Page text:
I will still say in the end we have to resolve this through negotiations. Air power cannot change the course of the civil war either. They're going to have to negotiate a peace. What we're going to try to do is to make it less bloody, and less productive to pursue aggression, so that the parties will want to go back to the peace table.
MS. WOODRUFF: Mr. President, just a quick followup. Would you not acknowledge that given what you said during the campaign about it being timed to end Serb aggression, that it is much easier to make these statements in a campaign than actually to carry them out as President?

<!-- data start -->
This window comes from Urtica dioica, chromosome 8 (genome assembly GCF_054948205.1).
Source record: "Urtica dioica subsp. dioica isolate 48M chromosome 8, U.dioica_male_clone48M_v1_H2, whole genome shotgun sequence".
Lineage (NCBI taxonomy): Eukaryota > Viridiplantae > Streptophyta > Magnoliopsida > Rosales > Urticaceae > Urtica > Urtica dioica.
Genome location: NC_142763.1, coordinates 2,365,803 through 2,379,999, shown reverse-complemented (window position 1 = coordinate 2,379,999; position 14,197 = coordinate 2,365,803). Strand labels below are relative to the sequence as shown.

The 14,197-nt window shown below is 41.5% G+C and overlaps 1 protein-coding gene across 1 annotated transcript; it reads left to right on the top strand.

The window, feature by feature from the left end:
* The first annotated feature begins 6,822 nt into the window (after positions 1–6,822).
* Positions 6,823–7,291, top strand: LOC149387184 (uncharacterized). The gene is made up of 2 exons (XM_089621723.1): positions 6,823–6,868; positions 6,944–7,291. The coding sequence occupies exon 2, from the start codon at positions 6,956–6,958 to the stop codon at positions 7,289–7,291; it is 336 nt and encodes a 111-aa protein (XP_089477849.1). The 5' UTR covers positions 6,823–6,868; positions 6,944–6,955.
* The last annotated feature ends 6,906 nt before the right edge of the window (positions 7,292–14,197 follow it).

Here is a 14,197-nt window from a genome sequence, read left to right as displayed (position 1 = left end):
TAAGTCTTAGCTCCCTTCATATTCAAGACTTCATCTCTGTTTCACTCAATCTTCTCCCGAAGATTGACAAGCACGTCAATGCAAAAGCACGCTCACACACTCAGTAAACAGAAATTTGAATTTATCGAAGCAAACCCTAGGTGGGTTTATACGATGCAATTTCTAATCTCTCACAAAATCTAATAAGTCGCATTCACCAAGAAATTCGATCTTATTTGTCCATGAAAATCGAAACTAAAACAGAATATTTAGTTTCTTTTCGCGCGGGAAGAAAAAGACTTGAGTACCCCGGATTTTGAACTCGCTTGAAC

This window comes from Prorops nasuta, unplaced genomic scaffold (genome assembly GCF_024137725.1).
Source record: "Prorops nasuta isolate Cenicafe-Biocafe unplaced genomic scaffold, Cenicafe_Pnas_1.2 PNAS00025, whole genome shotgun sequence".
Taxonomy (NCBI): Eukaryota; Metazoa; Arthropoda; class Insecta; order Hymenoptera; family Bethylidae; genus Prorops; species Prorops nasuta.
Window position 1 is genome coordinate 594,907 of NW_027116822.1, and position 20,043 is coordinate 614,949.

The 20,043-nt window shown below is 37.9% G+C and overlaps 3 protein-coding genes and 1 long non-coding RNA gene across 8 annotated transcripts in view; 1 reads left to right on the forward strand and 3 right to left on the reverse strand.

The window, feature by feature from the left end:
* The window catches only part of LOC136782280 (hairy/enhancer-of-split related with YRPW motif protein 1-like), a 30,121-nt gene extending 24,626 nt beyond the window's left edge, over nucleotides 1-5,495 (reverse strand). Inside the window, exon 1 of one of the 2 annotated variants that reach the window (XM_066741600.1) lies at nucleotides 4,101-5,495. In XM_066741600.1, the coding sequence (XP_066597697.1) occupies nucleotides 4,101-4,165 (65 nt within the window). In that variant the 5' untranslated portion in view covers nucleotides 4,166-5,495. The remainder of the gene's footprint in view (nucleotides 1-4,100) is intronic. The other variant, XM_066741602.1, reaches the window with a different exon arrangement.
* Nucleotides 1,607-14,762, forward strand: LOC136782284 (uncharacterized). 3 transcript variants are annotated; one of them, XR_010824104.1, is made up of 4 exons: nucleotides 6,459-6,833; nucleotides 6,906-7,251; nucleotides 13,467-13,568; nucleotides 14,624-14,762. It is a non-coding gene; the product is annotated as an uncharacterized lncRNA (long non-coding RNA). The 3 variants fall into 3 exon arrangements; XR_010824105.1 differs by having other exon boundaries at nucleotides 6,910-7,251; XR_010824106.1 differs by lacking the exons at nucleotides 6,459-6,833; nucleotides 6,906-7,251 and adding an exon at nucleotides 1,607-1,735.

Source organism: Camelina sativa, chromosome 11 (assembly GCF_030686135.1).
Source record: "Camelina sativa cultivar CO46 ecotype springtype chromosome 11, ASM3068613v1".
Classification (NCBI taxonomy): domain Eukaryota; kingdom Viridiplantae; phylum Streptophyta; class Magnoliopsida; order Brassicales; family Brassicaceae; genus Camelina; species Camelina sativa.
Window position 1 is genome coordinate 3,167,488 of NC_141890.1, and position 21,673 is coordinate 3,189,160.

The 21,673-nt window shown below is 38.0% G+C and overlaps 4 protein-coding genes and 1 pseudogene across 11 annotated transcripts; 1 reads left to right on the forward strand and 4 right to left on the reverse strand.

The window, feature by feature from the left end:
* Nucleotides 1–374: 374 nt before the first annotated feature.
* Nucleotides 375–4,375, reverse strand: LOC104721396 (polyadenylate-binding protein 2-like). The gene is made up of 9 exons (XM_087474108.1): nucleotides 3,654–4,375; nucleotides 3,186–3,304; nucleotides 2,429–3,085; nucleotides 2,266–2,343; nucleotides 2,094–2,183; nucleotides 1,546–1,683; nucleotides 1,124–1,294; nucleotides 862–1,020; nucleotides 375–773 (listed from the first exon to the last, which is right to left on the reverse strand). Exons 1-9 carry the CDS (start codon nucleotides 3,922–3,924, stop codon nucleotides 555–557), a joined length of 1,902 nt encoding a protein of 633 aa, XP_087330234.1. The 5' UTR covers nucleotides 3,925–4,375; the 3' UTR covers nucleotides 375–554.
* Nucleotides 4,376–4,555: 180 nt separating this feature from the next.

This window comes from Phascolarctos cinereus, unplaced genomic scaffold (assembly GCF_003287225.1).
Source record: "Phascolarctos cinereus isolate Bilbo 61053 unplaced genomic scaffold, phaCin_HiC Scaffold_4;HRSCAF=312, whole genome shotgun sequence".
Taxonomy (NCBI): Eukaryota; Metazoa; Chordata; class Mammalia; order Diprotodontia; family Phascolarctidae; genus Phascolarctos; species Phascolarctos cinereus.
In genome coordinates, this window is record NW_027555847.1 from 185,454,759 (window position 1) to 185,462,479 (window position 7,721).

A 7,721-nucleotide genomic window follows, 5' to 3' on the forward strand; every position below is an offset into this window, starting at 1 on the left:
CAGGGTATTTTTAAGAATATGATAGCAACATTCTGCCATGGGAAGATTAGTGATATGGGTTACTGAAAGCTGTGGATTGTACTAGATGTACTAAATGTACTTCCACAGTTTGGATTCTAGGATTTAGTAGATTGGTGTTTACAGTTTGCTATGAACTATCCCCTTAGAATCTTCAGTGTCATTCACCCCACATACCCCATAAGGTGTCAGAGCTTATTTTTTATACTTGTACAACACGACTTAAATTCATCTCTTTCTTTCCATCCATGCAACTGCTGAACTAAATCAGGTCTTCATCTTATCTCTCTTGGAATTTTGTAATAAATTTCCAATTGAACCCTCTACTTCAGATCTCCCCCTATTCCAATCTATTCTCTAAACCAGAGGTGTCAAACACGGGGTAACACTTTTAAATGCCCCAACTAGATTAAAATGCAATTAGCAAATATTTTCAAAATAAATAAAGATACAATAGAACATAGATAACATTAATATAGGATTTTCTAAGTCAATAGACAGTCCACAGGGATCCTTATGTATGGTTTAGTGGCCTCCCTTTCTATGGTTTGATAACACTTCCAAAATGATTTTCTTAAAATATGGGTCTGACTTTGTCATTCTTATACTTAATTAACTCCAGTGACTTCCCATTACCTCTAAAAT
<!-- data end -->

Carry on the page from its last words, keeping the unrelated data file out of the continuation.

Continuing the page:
THE PRESIDENT: Well, I also said -- what I will acknowledge is that I underestimated the difficulty of putting a coalition together all agreeing on one policy. And that -- her question to me was right if she were to ask me, do I think it too long for all of us to get together? Yes, I do. But we worked at it very hard from the beginning. I don't think it's fair to say we've gone back and forth. We tried one area, it didn't work, we try another.
There were people who said to me, don't get involved in Bosnia; leave it alone; let it go; it's a sinkhole; you can have no influence; walk away from it. If you try to do something, you can't dominate it, you'll just be attacked for that. I thought that was bad advice. The United States sometimes has to try to make a difference where it cannot control events, but can influence them. That is the situation with Bosnia. We are not in control; we have some influence; we're doing our best to exercise it, and I think we're better off.